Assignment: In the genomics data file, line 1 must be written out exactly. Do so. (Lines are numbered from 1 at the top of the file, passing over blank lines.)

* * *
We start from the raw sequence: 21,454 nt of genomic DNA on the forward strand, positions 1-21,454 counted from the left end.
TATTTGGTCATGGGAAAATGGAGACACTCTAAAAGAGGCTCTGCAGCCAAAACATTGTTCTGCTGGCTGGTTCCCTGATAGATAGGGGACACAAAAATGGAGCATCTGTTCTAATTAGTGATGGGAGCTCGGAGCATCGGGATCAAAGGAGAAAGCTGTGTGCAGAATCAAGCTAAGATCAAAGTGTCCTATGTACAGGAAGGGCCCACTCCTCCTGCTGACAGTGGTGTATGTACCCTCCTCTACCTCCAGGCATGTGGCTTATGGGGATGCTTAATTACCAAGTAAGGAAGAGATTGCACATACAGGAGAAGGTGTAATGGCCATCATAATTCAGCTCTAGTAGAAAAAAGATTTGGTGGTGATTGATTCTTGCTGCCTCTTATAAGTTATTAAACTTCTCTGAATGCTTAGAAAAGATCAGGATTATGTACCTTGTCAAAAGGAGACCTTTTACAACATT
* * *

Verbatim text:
We start from the raw sequence: 21,454 nt of genomic DNA on the forward strand, positions 1-21,454 counted from the left end.